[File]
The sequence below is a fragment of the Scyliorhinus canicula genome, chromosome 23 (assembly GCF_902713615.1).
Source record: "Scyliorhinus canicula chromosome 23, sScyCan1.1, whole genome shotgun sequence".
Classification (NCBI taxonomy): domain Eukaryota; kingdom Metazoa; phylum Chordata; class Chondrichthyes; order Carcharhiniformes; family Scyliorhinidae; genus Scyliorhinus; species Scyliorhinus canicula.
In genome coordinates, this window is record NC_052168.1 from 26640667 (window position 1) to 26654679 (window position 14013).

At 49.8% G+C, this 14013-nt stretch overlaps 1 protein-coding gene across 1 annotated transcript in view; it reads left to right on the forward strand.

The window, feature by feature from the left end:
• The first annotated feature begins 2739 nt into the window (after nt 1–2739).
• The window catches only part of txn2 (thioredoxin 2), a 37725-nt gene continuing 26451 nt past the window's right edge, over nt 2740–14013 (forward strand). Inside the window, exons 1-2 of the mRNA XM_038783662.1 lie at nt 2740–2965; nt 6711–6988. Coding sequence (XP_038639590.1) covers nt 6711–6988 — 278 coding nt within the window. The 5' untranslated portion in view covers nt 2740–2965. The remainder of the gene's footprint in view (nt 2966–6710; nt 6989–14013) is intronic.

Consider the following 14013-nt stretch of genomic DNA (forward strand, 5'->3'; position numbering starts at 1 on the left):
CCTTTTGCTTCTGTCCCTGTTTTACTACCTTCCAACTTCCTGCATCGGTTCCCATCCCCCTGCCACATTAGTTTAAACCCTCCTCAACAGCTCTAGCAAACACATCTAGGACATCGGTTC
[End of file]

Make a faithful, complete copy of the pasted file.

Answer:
The sequence below is a fragment of the Scyliorhinus canicula genome, chromosome 23 (assembly GCF_902713615.1).
Source record: "Scyliorhinus canicula chromosome 23, sScyCan1.1, whole genome shotgun sequence".
Classification (NCBI taxonomy): domain Eukaryota; kingdom Metazoa; phylum Chordata; class Chondrichthyes; order Carcharhiniformes; family Scyliorhinidae; genus Scyliorhinus; species Scyliorhinus canicula.
In genome coordinates, this window is record NC_052168.1 from 26640667 (window position 1) to 26654679 (window position 14013).

At 49.8% G+C, this 14013-nt stretch overlaps 1 protein-coding gene across 1 annotated transcript in view; it reads left to right on the forward strand.

The window, feature by feature from the left end:
• The first annotated feature begins 2739 nt into the window (after nt 1–2739).
• The window catches only part of txn2 (thioredoxin 2), a 37725-nt gene continuing 26451 nt past the window's right edge, over nt 2740–14013 (forward strand). Inside the window, exons 1-2 of the mRNA XM_038783662.1 lie at nt 2740–2965; nt 6711–6988. Coding sequence (XP_038639590.1) covers nt 6711–6988 — 278 coding nt within the window. The 5' untranslated portion in view covers nt 2740–2965. The remainder of the gene's footprint in view (nt 2966–6710; nt 6989–14013) is intronic.

Consider the following 14013-nt stretch of genomic DNA (forward strand, 5'->3'; position numbering starts at 1 on the left):
CCTTTTGCTTCTGTCCCTGTTTTACTACCTTCCAACTTCCTGCATCGGTTCCCATCCCCCTGCCACATTAGTTTAAACCCTCCTCAACAGCTCTAGCAAACACATCTAGGACATCGGTTC